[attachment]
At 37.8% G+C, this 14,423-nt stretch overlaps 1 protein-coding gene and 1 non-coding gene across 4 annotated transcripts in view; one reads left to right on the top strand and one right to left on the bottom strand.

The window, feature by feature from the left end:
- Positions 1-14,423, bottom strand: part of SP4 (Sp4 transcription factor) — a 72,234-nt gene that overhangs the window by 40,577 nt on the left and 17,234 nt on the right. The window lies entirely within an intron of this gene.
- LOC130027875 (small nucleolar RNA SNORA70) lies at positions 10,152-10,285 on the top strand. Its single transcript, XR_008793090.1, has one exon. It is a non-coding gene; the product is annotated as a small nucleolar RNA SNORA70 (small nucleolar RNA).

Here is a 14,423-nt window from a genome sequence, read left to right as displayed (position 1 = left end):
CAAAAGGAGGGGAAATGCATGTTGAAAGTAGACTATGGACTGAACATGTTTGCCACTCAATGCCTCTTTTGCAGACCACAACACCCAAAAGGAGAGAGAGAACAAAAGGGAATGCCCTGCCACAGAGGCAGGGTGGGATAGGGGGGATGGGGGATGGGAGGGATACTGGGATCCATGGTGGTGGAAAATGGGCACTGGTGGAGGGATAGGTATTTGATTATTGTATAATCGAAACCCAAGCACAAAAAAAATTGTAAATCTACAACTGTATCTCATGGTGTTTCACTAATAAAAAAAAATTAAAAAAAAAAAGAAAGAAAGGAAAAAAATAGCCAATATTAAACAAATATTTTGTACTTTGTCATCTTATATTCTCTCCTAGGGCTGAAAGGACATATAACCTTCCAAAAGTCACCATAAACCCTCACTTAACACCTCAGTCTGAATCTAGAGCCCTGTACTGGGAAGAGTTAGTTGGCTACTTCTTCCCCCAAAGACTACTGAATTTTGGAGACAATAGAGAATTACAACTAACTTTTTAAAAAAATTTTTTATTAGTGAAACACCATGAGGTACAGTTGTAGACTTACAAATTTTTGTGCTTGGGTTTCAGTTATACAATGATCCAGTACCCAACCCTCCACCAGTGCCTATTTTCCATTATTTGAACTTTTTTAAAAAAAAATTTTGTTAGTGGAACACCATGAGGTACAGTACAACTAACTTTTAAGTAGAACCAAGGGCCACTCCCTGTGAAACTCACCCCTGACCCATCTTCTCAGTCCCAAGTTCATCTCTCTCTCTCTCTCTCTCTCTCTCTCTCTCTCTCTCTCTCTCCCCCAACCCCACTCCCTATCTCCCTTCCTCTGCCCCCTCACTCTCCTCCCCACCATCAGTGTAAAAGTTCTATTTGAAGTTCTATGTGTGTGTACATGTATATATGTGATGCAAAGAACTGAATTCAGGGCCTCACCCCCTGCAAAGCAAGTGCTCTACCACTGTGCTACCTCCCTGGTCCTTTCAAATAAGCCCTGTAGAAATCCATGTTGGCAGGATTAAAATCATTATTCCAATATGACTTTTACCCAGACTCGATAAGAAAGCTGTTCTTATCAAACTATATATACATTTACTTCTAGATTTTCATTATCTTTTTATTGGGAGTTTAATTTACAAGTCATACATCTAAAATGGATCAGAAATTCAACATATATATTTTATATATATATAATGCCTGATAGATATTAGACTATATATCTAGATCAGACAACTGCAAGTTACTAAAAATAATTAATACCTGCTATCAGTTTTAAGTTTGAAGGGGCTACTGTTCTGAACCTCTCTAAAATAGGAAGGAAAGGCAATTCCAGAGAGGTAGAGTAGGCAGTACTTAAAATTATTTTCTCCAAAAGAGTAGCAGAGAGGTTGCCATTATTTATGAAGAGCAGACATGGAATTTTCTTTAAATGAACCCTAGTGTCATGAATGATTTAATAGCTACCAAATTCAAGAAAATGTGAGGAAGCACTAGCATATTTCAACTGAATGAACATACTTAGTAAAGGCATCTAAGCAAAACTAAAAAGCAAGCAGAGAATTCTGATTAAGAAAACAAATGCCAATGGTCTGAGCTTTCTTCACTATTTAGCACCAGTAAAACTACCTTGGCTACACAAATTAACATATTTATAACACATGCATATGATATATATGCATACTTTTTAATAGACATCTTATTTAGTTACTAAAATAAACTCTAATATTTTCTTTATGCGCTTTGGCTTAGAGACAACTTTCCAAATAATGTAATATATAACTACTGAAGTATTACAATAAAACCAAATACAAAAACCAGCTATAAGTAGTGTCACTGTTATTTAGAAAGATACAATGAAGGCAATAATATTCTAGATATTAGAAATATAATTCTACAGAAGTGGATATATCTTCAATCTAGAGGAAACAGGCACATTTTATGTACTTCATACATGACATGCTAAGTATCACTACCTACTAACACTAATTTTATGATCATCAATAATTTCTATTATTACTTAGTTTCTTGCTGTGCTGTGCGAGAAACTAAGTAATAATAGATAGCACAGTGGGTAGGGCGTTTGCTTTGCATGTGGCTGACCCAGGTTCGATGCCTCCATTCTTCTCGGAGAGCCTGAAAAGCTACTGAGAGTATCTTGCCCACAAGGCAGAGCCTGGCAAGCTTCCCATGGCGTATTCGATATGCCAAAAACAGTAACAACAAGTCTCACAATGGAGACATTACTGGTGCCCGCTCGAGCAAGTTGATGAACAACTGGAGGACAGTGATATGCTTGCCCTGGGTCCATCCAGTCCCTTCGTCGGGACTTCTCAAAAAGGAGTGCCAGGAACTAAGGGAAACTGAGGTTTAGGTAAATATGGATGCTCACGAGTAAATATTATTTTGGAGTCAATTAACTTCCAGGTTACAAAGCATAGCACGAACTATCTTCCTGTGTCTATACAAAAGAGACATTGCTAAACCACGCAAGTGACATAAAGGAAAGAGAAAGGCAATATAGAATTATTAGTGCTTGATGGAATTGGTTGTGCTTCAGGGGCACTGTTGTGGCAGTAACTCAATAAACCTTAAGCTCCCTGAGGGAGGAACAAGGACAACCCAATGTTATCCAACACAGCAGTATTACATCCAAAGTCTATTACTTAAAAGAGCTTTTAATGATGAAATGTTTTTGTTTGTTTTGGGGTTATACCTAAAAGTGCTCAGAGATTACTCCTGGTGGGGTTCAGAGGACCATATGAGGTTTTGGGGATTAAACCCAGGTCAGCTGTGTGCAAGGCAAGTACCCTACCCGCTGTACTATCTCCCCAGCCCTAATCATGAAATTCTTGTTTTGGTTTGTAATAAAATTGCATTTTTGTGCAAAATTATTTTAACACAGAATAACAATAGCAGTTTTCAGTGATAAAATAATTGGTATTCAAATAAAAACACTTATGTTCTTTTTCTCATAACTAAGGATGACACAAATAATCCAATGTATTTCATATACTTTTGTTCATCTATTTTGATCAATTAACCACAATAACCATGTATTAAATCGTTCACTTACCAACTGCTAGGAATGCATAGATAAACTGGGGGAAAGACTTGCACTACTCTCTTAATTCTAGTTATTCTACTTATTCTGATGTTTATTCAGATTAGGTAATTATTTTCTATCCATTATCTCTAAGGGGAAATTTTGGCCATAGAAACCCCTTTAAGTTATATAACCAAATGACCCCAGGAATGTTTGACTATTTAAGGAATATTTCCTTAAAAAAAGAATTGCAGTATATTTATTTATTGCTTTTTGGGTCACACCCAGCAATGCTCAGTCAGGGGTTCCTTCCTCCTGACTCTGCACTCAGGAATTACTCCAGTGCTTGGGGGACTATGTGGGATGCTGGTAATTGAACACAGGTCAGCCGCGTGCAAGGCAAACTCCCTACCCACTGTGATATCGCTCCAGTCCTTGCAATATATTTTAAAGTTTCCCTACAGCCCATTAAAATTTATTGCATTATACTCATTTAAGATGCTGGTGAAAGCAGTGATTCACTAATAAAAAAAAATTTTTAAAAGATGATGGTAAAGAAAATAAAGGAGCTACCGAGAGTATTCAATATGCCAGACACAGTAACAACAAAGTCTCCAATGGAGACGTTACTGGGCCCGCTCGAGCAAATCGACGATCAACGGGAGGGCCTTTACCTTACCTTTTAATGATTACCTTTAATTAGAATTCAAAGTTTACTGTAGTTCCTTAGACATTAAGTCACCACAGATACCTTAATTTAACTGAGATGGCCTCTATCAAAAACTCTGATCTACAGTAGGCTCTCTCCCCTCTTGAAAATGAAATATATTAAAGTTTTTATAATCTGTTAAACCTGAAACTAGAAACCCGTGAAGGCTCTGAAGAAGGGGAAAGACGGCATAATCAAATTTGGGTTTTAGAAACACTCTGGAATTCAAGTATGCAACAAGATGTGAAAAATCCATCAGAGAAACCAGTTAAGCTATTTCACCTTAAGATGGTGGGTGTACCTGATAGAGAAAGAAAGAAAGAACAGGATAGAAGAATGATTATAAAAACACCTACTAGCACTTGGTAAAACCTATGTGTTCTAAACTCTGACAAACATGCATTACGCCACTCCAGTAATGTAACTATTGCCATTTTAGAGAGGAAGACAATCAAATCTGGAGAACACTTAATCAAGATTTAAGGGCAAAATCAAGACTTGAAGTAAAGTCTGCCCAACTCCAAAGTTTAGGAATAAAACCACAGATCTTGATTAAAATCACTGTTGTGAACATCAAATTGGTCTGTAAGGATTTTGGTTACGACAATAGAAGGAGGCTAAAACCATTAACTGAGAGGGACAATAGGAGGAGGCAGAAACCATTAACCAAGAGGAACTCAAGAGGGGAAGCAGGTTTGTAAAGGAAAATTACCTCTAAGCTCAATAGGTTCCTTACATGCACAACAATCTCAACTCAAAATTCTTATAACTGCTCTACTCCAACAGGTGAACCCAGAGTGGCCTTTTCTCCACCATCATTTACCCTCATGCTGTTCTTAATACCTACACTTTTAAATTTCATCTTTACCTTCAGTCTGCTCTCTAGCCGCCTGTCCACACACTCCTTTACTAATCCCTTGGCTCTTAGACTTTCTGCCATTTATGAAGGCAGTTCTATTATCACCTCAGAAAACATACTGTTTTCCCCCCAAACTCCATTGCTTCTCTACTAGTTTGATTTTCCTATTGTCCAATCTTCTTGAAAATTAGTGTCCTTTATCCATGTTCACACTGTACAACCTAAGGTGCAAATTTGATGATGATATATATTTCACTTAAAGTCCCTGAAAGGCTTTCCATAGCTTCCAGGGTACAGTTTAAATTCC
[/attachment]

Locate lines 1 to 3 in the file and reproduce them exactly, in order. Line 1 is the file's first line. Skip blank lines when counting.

At 37.8% G+C, this 14,423-nt stretch overlaps 1 protein-coding gene and 1 non-coding gene across 4 annotated transcripts in view; one reads left to right on the top strand and one right to left on the bottom strand.

The window, feature by feature from the left end:
- Positions 1-14,423, bottom strand: part of SP4 (Sp4 transcription factor) — a 72,234-nt gene that overhangs the window by 40,577 nt on the left and 17,234 nt on the right. The window lies entirely within an intron of this gene.